Meet the children 'shamed for being poor' in this battling area of Leeds

Sitting in a prison cell at the age of 15 was the final straw for George.

By Susie Beever
Sunday, 15th March 2020, 11:45 am

The teenager grew up in the Harehills area of Leeds, which is in the top ten per cent of England's most deprived areas for employment, education, housing and crime.

Children in this area, like many areas of Yorkshire afflicted by child poverty, are faced regularly by crime with fewer opportunities available to them.

"I was getting into a lot of trouble at school," George says.

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"I was just hanging out on the streets smashing cars and throwing eggs at houses. Then last year, I got put into custody accused of GBH. That's when I decided this wasn't who I wanted to be anymore."

George is one of the dozens of young volunteers at a youth community centre in Harehills called CATCH, standing for 'Community Action To Create Hope'.

Built ten years ago on land where a 13-year-old girl was gang raped, CATCH is attended by hundreds of young people who seek refuge from difficult lives at home and school.

Amelia Gunn, who works for Leeds City Council tackling child poverty and volunteers at the centre, says: “In Harehills there is a lot of grooming, both sexual and gang grooming, where people exploit kids getting them into county lines drugs crimes. Kids come here to get away from that."

Children at CATCH community centre in Harehills, Leeds

Every young person at the centre on this freezing cold Wednesday evening in mid-February has their own personal reasons for coming, as well as aspirations to break out of what Amelia describes as a "downward circle" based on expectations placed upon a young person growing up in an area riddled by crime and unemployment.

Miguel is also 16, and has dreams to coach young people to play football despite receiving a backlash of racism from one team for whom he tried out.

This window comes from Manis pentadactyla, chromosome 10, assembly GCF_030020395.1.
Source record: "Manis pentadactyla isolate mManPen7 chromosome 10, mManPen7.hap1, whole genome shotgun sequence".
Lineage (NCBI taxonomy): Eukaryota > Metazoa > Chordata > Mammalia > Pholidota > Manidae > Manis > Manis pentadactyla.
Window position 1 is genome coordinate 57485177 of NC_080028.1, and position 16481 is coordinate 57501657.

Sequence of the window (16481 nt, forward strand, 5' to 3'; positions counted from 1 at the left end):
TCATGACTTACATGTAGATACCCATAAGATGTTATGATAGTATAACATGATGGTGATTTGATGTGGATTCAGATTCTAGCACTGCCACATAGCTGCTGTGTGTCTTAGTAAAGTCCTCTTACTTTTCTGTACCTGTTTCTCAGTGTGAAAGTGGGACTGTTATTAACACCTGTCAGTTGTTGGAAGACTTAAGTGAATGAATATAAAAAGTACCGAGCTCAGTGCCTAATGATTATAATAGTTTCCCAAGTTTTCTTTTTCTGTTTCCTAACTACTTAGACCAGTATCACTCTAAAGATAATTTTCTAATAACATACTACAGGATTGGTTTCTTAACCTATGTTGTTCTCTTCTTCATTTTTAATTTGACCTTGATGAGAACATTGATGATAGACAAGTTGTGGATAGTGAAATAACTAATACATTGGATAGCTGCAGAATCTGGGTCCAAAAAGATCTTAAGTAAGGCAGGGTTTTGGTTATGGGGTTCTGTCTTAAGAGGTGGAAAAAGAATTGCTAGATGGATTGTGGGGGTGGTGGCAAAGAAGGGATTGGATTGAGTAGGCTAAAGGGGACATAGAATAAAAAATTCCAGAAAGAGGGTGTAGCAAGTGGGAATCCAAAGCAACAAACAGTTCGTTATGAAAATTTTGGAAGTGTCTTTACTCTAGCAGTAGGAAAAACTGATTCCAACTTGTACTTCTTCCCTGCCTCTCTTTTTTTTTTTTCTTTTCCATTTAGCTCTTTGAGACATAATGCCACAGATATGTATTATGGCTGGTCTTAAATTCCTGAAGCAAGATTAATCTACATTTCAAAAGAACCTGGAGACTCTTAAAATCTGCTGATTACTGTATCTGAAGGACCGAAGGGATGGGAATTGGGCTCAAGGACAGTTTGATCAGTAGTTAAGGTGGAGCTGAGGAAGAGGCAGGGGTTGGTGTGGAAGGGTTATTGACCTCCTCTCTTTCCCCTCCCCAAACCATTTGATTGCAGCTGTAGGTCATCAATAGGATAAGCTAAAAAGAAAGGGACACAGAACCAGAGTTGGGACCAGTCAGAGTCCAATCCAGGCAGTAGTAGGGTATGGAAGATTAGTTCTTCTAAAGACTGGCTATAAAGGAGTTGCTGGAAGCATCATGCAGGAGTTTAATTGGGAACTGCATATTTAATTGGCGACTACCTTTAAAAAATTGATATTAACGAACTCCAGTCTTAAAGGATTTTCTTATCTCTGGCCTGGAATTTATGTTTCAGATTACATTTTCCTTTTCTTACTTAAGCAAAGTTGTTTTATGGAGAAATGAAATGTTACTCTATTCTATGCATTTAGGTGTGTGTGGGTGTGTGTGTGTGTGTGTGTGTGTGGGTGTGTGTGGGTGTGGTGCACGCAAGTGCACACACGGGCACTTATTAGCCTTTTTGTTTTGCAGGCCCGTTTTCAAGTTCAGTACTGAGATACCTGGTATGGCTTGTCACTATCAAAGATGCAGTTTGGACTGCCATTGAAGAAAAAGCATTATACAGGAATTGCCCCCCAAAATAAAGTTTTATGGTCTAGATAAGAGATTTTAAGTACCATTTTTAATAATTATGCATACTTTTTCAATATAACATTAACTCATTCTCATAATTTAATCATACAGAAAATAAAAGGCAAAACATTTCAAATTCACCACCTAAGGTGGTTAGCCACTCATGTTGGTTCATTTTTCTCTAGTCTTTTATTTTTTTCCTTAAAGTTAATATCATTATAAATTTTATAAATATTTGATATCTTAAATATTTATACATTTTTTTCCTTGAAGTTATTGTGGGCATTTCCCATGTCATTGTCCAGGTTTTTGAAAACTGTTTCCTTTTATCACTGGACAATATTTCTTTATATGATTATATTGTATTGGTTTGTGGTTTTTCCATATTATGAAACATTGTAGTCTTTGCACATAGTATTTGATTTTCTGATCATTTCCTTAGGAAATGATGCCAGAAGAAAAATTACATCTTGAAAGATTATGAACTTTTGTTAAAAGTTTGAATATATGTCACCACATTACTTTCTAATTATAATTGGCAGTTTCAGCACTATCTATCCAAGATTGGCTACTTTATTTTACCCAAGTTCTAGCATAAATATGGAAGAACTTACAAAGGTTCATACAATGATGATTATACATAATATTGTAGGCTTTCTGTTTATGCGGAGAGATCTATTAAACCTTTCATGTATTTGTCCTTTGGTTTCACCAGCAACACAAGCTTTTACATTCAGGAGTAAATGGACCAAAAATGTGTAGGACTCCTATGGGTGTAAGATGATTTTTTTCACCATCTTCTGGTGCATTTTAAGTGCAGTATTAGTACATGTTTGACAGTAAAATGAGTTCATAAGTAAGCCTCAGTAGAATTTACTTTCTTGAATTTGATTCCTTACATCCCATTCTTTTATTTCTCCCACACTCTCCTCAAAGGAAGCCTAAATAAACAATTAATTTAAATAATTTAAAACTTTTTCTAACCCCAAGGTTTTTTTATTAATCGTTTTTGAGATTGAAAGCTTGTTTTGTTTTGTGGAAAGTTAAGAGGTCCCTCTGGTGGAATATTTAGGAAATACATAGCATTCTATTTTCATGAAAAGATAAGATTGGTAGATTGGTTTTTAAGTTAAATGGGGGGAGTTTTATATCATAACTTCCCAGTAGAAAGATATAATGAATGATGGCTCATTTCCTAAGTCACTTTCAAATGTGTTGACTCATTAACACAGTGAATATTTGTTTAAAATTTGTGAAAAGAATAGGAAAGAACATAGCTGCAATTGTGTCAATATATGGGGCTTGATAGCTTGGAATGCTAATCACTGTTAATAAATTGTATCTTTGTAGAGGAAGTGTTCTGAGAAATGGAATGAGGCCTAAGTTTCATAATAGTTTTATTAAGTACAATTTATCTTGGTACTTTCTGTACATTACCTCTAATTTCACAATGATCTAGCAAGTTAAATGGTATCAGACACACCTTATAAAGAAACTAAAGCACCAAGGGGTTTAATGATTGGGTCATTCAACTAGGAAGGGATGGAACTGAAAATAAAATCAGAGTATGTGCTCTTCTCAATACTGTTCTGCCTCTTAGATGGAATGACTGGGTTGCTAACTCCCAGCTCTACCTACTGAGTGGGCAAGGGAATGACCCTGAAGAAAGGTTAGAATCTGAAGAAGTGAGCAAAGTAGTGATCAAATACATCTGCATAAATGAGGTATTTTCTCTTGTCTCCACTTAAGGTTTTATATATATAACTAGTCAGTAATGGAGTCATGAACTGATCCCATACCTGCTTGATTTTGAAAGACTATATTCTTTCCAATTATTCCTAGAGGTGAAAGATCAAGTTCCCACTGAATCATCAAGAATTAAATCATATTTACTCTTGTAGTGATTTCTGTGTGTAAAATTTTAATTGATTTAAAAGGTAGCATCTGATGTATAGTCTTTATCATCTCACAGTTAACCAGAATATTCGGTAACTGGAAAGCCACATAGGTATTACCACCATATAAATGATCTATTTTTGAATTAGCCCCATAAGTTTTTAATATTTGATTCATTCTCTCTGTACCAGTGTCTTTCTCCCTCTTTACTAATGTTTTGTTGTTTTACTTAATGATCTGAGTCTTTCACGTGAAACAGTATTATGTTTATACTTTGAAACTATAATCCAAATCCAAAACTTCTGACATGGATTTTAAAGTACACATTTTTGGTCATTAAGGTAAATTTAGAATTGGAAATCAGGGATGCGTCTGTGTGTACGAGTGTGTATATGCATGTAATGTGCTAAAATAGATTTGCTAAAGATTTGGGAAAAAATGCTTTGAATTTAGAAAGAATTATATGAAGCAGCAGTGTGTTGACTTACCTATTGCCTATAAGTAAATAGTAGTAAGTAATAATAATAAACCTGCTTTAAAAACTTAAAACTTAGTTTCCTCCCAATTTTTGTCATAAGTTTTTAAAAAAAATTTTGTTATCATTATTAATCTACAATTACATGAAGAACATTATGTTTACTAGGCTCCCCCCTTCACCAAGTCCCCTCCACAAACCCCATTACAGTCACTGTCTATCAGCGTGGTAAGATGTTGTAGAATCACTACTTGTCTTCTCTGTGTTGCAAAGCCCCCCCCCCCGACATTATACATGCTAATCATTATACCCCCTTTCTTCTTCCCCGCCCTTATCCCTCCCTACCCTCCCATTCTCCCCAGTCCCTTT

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Moving with his family to Yorkshire from Romania 11 years ago, Miguel says he has suffered racial abuse following Brexit by people telling him to "go home".

CATCH community centre in Harehills, Leeds

"I wanted to get into football but the team didn’t want me because of where I am from," he says.

"I regret giving that up now.

“The people at CATCH have taught me never to give up on my dreams. We all as humans want to best for ourselves and provide for our families."

'Family' is a word used a lot at CATCH. Both in the literal sense, and the non-literal sense. Many children come to escape difficult lives at home, finding themselves among a different family.

"The expectation of these kids is that they cant achieve, and so they internalise that"

Nadia*, 16, says: “A lot of the people coming here have experience of domestic abuse and poverty and this is just a lifeline for them. When you come here, you’re automatically a part of the family.

"Before I came here I was really introverted and had a huge fear of going out and talking to people. I want to work in probation and the criminal justice system when I’m older, but it’s not seen as a ‘woman’s job’ in the Bangladeshi community I’m from."

Another teenager, Ana*, has dreams of growing up to be a lawyer, but says a teacher ridiculed her for this as her family are from Romania and English is her second language.

“If your parents are doctors, you’re much more likely to grow up to be a doctor because you’ve seen that that is attainable," says Amelia.

"Same if your parents are taxi drivers, you’re more likely to grow up to be a taxi driver.

"It’s not about aspiration. It’s about expectation. The expectation of these kids is that they can’t achieve, and so they internalise that.

"This attitude means we are wasting so much talent and will be forever stuck in a class system where kids can’t break out of a life cycle of poverty."

Across Yorkshire, an average of six per cent of 16 and 17-year-olds were classed as NEETs (Not in Employment, Education or Training) in the most recent data available.

Some of the worst-affected areas include Wakefield, Doncaster and North Yorkshire, where between seven and eight per cent of young people are not studying or in jobs.

But contrary to common belief, child poverty outreach worker Amelia says there is plenty of ambition to go round. Children in areas like Harehills just have to work a "little bit harder".

"Lots of people talk about aspirations and think people don't aspire but what they don't realise is that most young people do have aspirations, it's just that there are a lot of barriers.

"The impact of poverty on young people isn't just physical things like the lack of food, period products or your parents not being able to afford school uniforms; it's the stigma and shame they feel because of the media representation and the way we talk about it.

"We are not here to fight poverty, we are here to reduce the impact of it."

*Some names have been changed